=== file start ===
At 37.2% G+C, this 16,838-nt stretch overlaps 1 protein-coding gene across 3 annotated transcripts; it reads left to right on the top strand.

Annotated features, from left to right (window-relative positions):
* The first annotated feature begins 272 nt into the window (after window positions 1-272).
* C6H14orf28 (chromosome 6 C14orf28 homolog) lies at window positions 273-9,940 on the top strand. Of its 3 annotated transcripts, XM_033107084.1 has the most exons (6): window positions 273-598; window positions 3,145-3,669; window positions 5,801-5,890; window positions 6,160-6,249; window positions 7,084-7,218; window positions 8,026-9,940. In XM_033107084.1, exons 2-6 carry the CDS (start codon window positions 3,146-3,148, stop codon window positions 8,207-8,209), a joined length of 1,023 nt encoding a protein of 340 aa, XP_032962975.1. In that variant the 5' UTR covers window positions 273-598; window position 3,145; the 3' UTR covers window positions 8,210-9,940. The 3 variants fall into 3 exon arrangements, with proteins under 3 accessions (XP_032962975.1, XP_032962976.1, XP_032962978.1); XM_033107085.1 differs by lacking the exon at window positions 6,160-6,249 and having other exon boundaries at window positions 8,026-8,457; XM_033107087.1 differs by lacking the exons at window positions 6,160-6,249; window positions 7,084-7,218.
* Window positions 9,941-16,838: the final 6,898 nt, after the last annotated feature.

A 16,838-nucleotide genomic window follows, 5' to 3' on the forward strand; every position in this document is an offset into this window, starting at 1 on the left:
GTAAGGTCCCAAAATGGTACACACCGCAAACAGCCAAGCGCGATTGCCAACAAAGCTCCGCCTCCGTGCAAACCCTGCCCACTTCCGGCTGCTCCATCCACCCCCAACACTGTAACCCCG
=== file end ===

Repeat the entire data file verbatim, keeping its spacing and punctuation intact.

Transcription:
At 37.2% G+C, this 16,838-nt stretch overlaps 1 protein-coding gene across 3 annotated transcripts; it reads left to right on the top strand.

Annotated features, from left to right (window-relative positions):
* The first annotated feature begins 272 nt into the window (after window positions 1-272).
* C6H14orf28 (chromosome 6 C14orf28 homolog) lies at window positions 273-9,940 on the top strand. Of its 3 annotated transcripts, XM_033107084.1 has the most exons (6): window positions 273-598; window positions 3,145-3,669; window positions 5,801-5,890; window positions 6,160-6,249; window positions 7,084-7,218; window positions 8,026-9,940. In XM_033107084.1, exons 2-6 carry the CDS (start codon window positions 3,146-3,148, stop codon window positions 8,207-8,209), a joined length of 1,023 nt encoding a protein of 340 aa, XP_032962975.1. In that variant the 5' UTR covers window positions 273-598; window position 3,145; the 3' UTR covers window positions 8,210-9,940. The 3 variants fall into 3 exon arrangements, with proteins under 3 accessions (XP_032962975.1, XP_032962976.1, XP_032962978.1); XM_033107085.1 differs by lacking the exon at window positions 6,160-6,249 and having other exon boundaries at window positions 8,026-8,457; XM_033107087.1 differs by lacking the exons at window positions 6,160-6,249; window positions 7,084-7,218.
* Window positions 9,941-16,838: the final 6,898 nt, after the last annotated feature.

A 16,838-nucleotide genomic window follows, 5' to 3' on the forward strand; every position in this document is an offset into this window, starting at 1 on the left:
GTAAGGTCCCAAAATGGTACACACCGCAAACAGCCAAGCGCGATTGCCAACAAAGCTCCGCCTCCGTGCAAACCCTGCCCACTTCCGGCTGCTCCATCCACCCCCAACACTGTAACCCCG